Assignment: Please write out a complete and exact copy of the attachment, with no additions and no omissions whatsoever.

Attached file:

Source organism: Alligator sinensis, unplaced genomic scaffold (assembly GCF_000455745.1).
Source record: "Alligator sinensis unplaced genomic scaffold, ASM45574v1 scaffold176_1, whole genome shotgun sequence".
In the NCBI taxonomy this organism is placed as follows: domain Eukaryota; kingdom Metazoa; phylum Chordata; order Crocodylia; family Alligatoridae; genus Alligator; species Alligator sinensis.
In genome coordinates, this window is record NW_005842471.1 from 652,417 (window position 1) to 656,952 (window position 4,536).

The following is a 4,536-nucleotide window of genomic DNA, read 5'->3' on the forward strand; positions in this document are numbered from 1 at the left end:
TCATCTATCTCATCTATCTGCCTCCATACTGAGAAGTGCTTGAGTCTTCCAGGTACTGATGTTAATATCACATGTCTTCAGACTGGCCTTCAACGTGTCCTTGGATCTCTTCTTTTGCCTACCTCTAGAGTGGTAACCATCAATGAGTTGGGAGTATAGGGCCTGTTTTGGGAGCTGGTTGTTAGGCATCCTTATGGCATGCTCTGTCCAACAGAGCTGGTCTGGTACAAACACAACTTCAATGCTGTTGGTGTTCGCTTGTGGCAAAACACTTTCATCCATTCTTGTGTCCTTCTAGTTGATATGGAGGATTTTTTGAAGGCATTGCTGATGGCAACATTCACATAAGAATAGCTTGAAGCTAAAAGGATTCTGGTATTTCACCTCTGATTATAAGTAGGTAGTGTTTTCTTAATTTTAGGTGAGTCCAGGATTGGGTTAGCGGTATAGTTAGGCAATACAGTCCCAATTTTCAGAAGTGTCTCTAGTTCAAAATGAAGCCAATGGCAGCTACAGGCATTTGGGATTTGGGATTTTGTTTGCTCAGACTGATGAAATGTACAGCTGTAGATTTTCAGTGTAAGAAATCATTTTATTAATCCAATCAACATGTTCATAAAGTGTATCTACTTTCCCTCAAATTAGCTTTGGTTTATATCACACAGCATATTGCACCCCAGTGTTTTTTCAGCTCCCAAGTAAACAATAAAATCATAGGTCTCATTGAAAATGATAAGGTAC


Source organism: Alligator sinensis, unplaced genomic scaffold (assembly GCF_000455745.1).
Source record: "Alligator sinensis unplaced genomic scaffold, ASM45574v1 scaffold176_1, whole genome shotgun sequence".
In the NCBI taxonomy this organism is placed as follows: domain Eukaryota; kingdom Metazoa; phylum Chordata; order Crocodylia; family Alligatoridae; genus Alligator; species Alligator sinensis.
In genome coordinates, this window is record NW_005842471.1 from 652,417 (window position 1) to 656,952 (window position 4,536).

The following is a 4,536-nucleotide window of genomic DNA, read 5'->3' on the forward strand; positions in this document are numbered from 1 at the left end:
TCATCTATCTCATCTATCTGCCTCCATACTGAGAAGTGCTTGAGTCTTCCAGGTACTGATGTTAATATCACATGTCTTCAGACTGGCCTTCAACGTGTCCTTGGATCTCTTCTTTTGCCTACCTCTAGAGTGGTAACCATCAATGAGTTGGGAGTATAGGGCCTGTTTTGGGAGCTGGTTGTTAGGCATCCTTATGGCATGCTCTGTCCAACAGAGCTGGTCTGGTACAAACACAACTTCAATGCTGTTGGTGTTCGCTTGTGGCAAAACACTTTCATCCATTCTTGTGTCCTTCTAGTTGATATGGAGGATTTTTTGAAGGCATTGCTGATGGCAACATTCACATAAGAATAGCTTGAAGCTAAAAGGATTCTGGTATTTCACCTCTGATTATAAGTAGGTAGTGTTTTCTTAATTTTAGGTGAGTCCAGGATTGGGTTAGCGGTATAGTTAGGCAATACAGTCCCAATTTTCAGAAGTGTCTCTAGTTCAAAATGAAGCCAATGGCAGCTACAGGCATTTGGGATTTGGGATTTTGTTTGCTCAGACTGATGAAATGTACAGCTGTAGATTTTCAGTGTAAGAAATCATTTTATTAATCCAATCAACATGTTCATAAAGTGTATCTACTTTCCCTCAAATTAGCTTTGGTTTATATCACACAGCATATTGCACCCCAGTGTTTTTTCAGCTCCCAAGTAAACAATAAAATCATAGGTCTCATTGAAAATGATAAGGTAC